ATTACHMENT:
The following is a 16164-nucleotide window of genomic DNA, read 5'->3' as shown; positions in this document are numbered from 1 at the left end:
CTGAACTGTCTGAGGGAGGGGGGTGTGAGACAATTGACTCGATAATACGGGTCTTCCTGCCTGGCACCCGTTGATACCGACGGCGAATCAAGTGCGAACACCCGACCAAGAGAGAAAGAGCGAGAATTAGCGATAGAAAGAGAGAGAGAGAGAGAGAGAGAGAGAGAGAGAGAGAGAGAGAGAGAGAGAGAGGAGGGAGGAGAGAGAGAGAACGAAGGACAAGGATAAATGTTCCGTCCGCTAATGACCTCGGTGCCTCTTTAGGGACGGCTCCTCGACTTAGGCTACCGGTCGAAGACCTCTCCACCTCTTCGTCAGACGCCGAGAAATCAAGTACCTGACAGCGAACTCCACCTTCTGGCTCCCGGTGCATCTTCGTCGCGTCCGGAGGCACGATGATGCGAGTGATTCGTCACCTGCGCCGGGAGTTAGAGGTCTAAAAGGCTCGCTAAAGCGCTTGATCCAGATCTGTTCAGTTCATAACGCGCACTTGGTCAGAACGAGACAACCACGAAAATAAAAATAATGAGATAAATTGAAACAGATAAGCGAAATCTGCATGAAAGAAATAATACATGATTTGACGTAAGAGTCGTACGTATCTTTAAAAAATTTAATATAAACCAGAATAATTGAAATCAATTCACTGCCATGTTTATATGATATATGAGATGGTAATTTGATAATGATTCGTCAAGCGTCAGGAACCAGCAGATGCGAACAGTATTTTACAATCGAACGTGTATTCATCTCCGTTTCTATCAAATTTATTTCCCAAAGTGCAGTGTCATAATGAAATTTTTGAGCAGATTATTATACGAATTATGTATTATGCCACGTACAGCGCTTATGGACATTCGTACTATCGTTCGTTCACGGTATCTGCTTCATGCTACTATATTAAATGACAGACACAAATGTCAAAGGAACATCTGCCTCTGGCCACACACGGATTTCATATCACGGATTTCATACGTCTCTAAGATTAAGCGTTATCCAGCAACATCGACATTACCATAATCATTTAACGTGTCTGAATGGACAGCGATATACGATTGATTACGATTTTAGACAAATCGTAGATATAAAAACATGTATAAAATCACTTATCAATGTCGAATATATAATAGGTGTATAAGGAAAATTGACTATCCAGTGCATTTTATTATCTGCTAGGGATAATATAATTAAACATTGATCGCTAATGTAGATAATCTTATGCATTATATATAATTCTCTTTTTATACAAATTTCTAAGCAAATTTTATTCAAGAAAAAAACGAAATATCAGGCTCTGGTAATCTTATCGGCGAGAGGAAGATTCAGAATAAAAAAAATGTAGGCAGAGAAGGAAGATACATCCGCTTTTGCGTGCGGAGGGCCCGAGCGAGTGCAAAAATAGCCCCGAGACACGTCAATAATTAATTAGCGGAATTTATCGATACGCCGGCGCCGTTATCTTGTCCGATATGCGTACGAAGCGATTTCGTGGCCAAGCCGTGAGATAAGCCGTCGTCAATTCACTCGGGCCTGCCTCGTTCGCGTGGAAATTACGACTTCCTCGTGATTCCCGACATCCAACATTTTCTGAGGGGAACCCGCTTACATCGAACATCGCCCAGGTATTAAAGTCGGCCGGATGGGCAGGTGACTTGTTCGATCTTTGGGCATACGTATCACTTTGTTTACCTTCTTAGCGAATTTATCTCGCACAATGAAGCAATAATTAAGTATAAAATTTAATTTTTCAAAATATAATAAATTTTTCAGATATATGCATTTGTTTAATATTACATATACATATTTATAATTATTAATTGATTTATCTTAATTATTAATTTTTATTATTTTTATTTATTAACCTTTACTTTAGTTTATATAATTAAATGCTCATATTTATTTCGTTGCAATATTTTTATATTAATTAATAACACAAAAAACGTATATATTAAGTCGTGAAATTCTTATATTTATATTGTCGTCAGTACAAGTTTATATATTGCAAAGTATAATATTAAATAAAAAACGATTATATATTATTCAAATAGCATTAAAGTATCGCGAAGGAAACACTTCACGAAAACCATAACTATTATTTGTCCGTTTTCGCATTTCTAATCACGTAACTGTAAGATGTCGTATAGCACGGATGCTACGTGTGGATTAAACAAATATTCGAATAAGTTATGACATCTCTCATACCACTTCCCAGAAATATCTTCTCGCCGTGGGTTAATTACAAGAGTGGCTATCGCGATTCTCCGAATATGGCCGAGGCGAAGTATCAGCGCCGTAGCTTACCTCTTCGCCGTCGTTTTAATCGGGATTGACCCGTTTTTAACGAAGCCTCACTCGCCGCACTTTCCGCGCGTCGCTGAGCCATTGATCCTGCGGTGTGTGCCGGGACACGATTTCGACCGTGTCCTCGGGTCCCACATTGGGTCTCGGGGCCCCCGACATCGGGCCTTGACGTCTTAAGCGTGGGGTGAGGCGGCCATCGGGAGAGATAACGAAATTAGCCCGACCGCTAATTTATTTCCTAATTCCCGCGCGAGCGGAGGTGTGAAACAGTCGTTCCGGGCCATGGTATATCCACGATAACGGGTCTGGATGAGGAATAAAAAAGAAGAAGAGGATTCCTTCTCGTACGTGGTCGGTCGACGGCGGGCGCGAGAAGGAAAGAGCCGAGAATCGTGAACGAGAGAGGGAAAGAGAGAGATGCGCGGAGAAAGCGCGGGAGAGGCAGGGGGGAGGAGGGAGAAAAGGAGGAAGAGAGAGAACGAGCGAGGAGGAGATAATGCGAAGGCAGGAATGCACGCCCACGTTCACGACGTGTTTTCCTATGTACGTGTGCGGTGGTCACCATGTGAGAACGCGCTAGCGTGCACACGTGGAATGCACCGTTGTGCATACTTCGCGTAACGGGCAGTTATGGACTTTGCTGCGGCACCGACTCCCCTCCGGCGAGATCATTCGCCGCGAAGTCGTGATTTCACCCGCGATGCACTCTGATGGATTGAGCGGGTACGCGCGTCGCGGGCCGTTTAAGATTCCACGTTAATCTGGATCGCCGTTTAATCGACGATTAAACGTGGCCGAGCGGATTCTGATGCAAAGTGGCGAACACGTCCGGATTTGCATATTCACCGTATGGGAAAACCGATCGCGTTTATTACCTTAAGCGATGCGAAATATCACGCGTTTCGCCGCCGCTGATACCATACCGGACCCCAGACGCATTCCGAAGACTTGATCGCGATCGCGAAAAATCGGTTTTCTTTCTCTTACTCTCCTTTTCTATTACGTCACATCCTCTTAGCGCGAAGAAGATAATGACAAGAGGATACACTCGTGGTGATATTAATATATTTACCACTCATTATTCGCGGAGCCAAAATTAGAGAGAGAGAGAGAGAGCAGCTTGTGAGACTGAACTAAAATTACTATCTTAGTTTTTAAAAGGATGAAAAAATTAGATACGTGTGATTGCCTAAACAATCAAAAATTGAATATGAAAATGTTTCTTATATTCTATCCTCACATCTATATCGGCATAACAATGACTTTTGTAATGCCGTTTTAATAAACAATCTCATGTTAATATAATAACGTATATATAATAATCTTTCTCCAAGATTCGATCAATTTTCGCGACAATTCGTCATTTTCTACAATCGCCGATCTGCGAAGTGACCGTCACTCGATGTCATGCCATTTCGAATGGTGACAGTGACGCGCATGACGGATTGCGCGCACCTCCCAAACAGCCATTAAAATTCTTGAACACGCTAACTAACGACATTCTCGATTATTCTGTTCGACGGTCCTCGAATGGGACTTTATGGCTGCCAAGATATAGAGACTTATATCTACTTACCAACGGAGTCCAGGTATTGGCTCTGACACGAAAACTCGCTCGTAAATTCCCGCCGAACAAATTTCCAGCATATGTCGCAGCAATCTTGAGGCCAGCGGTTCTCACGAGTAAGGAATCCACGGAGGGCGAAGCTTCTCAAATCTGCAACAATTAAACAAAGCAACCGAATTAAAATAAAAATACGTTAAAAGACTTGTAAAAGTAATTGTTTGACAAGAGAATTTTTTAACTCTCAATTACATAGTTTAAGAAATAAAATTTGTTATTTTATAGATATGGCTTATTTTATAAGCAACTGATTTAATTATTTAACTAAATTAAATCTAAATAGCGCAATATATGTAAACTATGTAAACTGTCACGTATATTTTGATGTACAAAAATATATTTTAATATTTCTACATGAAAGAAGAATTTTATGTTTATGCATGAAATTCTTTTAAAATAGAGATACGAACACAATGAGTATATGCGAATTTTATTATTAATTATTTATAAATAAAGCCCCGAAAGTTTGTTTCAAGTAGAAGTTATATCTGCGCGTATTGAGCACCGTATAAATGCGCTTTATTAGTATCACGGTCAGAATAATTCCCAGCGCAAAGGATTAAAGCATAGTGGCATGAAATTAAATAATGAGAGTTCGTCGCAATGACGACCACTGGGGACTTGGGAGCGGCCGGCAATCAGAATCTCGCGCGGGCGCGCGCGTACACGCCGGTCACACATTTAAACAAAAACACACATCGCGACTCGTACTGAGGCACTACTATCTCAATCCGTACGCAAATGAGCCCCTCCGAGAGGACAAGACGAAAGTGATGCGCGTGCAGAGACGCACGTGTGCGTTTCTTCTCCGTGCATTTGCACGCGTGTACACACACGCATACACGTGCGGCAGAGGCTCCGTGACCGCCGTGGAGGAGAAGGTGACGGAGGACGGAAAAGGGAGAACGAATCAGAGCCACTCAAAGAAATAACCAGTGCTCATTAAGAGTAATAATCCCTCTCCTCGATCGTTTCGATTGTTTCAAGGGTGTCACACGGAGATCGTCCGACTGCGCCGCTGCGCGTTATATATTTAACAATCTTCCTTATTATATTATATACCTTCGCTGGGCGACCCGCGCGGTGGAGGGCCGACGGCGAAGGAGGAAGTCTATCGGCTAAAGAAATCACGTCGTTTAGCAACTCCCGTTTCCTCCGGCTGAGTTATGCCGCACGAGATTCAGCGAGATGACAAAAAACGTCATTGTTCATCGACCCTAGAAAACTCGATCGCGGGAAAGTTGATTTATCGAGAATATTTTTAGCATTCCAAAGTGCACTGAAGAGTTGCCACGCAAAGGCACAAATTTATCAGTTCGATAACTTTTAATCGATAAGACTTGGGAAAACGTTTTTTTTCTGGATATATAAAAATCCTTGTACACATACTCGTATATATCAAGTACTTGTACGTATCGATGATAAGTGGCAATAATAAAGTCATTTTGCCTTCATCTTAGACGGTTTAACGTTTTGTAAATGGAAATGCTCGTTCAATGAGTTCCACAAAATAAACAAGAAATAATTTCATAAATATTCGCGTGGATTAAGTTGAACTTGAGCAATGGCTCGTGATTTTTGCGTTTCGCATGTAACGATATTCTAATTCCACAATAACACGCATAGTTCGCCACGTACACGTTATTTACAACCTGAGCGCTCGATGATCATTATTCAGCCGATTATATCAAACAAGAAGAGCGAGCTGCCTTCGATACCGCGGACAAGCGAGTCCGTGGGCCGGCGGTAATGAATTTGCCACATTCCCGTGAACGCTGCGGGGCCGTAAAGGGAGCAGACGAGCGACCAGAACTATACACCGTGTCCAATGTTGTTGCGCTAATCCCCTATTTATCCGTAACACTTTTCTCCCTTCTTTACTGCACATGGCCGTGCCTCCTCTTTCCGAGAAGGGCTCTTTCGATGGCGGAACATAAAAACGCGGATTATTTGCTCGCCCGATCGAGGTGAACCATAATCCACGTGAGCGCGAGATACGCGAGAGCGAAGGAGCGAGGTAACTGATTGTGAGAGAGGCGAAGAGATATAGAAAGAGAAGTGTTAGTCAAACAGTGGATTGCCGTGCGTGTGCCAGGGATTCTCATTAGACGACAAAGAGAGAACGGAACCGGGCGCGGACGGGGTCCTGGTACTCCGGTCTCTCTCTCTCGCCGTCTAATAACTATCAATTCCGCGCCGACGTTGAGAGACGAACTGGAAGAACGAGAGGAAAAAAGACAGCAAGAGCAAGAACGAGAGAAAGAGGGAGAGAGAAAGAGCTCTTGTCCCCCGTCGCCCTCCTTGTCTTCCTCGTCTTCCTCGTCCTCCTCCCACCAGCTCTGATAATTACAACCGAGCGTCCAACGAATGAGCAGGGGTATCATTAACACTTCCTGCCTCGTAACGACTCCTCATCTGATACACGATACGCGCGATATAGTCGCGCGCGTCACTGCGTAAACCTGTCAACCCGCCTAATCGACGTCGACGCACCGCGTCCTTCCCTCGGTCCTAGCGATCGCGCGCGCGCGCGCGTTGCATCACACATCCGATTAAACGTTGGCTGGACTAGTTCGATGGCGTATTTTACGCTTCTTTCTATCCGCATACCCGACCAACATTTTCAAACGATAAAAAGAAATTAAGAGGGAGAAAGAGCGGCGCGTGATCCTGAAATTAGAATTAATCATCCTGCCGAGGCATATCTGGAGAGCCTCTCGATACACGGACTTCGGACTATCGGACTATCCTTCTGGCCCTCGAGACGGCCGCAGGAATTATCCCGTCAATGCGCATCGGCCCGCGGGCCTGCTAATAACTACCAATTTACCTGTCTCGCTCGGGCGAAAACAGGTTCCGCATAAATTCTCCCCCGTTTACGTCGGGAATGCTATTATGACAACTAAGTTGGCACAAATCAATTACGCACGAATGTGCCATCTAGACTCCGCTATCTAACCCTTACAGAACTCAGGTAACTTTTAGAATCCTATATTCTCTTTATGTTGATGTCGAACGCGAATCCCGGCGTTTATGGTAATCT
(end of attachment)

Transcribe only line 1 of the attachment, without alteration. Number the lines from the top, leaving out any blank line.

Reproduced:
The following is a 16164-nucleotide window of genomic DNA, read 5'->3' as shown; positions in this document are numbered from 1 at the left end: